Notre Dame’s Politics Society hit the ground running last month with three high profile political speakers in as many weeks.
The first guest was Mr Alec Shelbrooke, the Conservative MP for Elmet and Rothwell. He fielded tricky questions about Britain’s relationship with the European Union and the government’s controversial welfare reforms.
He was followed by was Mr Stuart Andrew, the Conservative MP for Pudsey, Horsforth and Aireborough. Student David Aldwinkle asked Mr Andrew why he had left the Conservatives for Labour in the late 1990s, only to rejoin the Tories again a few years later. Mr Andrew said that it was his response, as a gay man, to the more illiberal stances of the Conservatives at that time – this was described by Mr Warnes, teacher of Government and Politics, as “The most fascinating answer” he had ever heard from a visiting speaker at Notre Dame.
The third visitor to the department was Mr George Galloway, the MP for Bradford West. Speaking on the eve of his Respect Party’s tenth birthday celebrations, Mr Galloway spoke about the inequities of British society. He took questions ranging from Iraq to Syria to his high profile expulsion from the Labour Party and stayed behind to greet individual students afterwards. Mr Galloway was even kind enough to pose for a ‘selfie’ with one student.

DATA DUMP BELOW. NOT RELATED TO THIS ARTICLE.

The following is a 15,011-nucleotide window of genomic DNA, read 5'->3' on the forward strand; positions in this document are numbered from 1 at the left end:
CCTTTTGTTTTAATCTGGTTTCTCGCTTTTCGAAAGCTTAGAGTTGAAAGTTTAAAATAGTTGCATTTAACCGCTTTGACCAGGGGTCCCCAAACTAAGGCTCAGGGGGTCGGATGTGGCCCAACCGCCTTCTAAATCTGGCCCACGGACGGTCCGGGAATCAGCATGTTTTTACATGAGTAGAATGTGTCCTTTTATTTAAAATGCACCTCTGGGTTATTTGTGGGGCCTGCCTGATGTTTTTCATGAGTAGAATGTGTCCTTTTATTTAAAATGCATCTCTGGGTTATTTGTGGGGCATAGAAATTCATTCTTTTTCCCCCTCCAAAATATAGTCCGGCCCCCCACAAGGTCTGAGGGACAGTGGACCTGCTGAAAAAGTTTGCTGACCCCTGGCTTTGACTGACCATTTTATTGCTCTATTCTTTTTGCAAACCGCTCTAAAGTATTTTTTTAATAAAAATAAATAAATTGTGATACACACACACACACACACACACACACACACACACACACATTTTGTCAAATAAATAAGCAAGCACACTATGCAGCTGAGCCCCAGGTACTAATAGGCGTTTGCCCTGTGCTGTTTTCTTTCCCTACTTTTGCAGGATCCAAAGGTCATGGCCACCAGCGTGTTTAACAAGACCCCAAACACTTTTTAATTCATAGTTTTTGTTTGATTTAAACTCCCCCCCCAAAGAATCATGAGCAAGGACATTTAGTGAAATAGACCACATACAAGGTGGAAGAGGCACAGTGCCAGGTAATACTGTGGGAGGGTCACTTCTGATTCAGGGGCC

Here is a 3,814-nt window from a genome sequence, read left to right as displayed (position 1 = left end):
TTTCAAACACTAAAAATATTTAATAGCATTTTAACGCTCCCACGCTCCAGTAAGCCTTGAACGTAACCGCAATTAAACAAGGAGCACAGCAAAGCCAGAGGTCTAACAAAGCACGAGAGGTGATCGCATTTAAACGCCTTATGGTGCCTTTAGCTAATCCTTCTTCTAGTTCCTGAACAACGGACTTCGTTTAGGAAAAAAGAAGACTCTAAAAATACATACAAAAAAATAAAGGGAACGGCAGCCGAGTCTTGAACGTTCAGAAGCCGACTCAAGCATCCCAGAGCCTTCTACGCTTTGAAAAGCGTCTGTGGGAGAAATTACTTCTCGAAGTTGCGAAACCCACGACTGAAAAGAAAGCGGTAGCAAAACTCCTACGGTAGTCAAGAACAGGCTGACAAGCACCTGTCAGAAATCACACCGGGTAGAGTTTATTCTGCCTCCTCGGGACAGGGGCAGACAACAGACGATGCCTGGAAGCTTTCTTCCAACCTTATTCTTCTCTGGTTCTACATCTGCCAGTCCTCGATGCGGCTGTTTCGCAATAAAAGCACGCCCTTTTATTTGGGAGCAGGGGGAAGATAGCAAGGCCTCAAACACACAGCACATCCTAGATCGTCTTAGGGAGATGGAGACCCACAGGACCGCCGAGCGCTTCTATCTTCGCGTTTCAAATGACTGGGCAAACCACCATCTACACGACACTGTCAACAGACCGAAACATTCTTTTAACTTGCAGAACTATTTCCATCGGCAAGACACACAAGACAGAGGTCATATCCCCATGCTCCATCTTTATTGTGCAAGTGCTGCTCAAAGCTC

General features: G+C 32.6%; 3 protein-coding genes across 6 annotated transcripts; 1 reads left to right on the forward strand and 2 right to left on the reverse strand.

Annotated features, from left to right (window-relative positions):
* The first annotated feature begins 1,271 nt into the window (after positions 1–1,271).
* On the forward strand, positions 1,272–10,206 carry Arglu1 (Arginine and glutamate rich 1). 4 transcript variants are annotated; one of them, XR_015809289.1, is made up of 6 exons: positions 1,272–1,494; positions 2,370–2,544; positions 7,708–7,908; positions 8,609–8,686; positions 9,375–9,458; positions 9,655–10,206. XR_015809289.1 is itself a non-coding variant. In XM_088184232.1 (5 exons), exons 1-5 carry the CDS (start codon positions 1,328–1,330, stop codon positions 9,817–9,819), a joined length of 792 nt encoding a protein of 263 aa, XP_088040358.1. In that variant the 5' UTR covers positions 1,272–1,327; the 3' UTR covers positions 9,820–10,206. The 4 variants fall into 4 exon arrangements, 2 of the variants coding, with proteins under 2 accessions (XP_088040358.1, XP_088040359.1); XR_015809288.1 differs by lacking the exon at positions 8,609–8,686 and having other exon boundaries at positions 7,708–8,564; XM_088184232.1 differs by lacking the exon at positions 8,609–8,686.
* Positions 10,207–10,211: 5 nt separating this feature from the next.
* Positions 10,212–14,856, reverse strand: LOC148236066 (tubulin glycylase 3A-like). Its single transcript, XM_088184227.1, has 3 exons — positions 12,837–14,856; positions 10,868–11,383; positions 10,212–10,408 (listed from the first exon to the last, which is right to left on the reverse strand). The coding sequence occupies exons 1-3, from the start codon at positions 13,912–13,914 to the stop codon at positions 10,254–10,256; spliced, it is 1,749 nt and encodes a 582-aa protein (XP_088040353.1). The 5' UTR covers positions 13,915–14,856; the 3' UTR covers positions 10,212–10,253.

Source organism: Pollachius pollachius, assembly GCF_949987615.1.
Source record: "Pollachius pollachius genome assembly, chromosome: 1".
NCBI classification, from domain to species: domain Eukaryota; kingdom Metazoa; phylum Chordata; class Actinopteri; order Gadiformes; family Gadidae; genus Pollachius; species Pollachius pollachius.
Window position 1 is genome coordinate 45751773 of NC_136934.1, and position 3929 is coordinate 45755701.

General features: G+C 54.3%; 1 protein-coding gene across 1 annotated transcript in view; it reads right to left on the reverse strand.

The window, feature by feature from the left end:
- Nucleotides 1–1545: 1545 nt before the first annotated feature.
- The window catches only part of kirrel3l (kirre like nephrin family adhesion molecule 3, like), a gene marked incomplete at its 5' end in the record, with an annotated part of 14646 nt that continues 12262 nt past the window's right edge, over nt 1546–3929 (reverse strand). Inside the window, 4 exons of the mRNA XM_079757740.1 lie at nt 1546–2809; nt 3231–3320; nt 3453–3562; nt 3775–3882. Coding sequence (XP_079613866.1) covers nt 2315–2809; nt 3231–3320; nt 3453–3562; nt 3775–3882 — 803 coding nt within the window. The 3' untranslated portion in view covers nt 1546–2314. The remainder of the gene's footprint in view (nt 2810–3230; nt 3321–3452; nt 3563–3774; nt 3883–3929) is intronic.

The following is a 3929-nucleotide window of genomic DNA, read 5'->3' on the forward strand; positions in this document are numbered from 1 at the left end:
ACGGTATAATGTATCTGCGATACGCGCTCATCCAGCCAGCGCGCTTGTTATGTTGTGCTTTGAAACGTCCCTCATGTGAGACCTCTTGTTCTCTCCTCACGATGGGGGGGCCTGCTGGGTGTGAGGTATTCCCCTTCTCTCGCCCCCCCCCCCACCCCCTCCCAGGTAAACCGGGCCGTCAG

Mr Allan Clifford, Notre Dame’s Head of Government and Politics, described the January visits as a “colourful contrast in political style and substance”. He added that more sessions are in the pipeline, culminating in a European Elections Question Time event in May chaired by Mr Warnes that will bring the five leading party candidates together in the lecture theatre for a “good grilling by our brilliant students”.